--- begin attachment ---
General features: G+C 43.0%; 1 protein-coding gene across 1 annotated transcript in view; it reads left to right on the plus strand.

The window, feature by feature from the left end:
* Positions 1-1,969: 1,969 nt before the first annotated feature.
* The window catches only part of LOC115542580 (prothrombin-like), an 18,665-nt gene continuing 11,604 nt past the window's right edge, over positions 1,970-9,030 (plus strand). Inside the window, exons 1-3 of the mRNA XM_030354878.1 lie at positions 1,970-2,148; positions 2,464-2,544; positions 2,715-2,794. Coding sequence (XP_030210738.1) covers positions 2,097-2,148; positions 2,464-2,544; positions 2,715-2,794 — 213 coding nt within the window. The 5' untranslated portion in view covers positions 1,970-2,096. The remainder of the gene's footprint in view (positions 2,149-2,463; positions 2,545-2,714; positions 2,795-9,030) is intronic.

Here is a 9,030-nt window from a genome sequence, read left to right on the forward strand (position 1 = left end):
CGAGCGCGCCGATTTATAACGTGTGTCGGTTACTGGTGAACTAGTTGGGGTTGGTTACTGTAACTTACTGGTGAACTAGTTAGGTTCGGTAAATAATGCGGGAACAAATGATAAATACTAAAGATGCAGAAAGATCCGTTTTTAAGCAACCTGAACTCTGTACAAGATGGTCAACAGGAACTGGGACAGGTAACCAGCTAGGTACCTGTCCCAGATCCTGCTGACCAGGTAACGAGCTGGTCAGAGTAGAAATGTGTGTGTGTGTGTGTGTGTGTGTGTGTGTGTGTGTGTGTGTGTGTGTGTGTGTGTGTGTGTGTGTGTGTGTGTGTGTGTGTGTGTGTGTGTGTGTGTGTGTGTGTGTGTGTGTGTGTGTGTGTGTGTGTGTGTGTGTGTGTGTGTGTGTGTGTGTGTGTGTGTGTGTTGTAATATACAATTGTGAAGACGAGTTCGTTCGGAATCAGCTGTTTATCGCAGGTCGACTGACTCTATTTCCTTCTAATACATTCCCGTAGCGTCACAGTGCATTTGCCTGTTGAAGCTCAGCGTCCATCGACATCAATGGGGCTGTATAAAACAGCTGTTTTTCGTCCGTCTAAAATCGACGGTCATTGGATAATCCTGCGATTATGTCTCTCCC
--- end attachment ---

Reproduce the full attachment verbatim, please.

General features: G+C 43.0%; 1 protein-coding gene across 1 annotated transcript in view; it reads left to right on the plus strand.

The window, feature by feature from the left end:
* Positions 1-1,969: 1,969 nt before the first annotated feature.
* The window catches only part of LOC115542580 (prothrombin-like), an 18,665-nt gene continuing 11,604 nt past the window's right edge, over positions 1,970-9,030 (plus strand). Inside the window, exons 1-3 of the mRNA XM_030354878.1 lie at positions 1,970-2,148; positions 2,464-2,544; positions 2,715-2,794. Coding sequence (XP_030210738.1) covers positions 2,097-2,148; positions 2,464-2,544; positions 2,715-2,794 — 213 coding nt within the window. The 5' untranslated portion in view covers positions 1,970-2,096. The remainder of the gene's footprint in view (positions 2,149-2,463; positions 2,545-2,714; positions 2,795-9,030) is intronic.

Here is a 9,030-nt window from a genome sequence, read left to right on the forward strand (position 1 = left end):
CGAGCGCGCCGATTTATAACGTGTGTCGGTTACTGGTGAACTAGTTGGGGTTGGTTACTGTAACTTACTGGTGAACTAGTTAGGTTCGGTAAATAATGCGGGAACAAATGATAAATACTAAAGATGCAGAAAGATCCGTTTTTAAGCAACCTGAACTCTGTACAAGATGGTCAACAGGAACTGGGACAGGTAACCAGCTAGGTACCTGTCCCAGATCCTGCTGACCAGGTAACGAGCTGGTCAGAGTAGAAATGTGTGTGTGTGTGTGTGTGTGTGTGTGTGTGTGTGTGTGTGTGTGTGTGTGTGTGTGTGTGTGTGTGTGTGTGTGTGTGTGTGTGTGTGTGTGTGTGTGTGTGTGTGTGTGTGTGTGTGTGTGTGTGTGTGTGTGTGTGTGTGTGTGTGTGTGTGTGTGTGTGTGTGTTGTAATATACAATTGTGAAGACGAGTTCGTTCGGAATCAGCTGTTTATCGCAGGTCGACTGACTCTATTTCCTTCTAATACATTCCCGTAGCGTCACAGTGCATTTGCCTGTTGAAGCTCAGCGTCCATCGACATCAATGGGGCTGTATAAAACAGCTGTTTTTCGTCCGTCTAAAATCGACGGTCATTGGATAATCCTGCGATTATGTCTCTCCC